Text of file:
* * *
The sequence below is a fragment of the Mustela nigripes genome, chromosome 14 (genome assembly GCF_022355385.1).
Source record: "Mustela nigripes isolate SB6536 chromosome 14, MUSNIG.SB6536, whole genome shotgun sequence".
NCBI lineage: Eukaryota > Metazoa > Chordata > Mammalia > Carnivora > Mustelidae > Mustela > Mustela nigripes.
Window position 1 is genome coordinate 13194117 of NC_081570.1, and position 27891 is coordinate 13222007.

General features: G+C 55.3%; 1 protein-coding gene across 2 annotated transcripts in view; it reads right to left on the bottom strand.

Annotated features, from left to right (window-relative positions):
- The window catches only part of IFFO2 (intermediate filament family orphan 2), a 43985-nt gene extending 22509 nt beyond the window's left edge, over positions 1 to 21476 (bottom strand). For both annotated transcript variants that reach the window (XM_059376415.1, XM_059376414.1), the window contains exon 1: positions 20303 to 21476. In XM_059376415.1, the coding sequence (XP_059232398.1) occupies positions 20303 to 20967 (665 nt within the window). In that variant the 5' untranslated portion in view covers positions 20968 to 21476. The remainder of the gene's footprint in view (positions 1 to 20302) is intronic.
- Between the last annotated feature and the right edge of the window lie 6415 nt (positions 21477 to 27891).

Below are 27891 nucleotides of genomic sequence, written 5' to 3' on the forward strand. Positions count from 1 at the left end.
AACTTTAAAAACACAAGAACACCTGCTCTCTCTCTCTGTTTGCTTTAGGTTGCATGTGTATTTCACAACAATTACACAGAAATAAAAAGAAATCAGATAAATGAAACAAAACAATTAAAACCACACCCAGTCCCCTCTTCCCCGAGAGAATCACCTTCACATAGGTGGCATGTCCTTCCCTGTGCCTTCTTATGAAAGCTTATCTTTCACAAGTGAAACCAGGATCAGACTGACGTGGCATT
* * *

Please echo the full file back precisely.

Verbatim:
The sequence below is a fragment of the Mustela nigripes genome, chromosome 14 (genome assembly GCF_022355385.1).
Source record: "Mustela nigripes isolate SB6536 chromosome 14, MUSNIG.SB6536, whole genome shotgun sequence".
NCBI lineage: Eukaryota > Metazoa > Chordata > Mammalia > Carnivora > Mustelidae > Mustela > Mustela nigripes.
Window position 1 is genome coordinate 13194117 of NC_081570.1, and position 27891 is coordinate 13222007.

General features: G+C 55.3%; 1 protein-coding gene across 2 annotated transcripts in view; it reads right to left on the bottom strand.

Annotated features, from left to right (window-relative positions):
- The window catches only part of IFFO2 (intermediate filament family orphan 2), a 43985-nt gene extending 22509 nt beyond the window's left edge, over positions 1 to 21476 (bottom strand). For both annotated transcript variants that reach the window (XM_059376415.1, XM_059376414.1), the window contains exon 1: positions 20303 to 21476. In XM_059376415.1, the coding sequence (XP_059232398.1) occupies positions 20303 to 20967 (665 nt within the window). In that variant the 5' untranslated portion in view covers positions 20968 to 21476. The remainder of the gene's footprint in view (positions 1 to 20302) is intronic.
- Between the last annotated feature and the right edge of the window lie 6415 nt (positions 21477 to 27891).

Below are 27891 nucleotides of genomic sequence, written 5' to 3' on the forward strand. Positions count from 1 at the left end.
AACTTTAAAAACACAAGAACACCTGCTCTCTCTCTCTGTTTGCTTTAGGTTGCATGTGTATTTCACAACAATTACACAGAAATAAAAAGAAATCAGATAAATGAAACAAAACAATTAAAACCACACCCAGTCCCCTCTTCCCCGAGAGAATCACCTTCACATAGGTGGCATGTCCTTCCCTGTGCCTTCTTATGAAAGCTTATCTTTCACAAGTGAAACCAGGATCAGACTGACGTGGCATT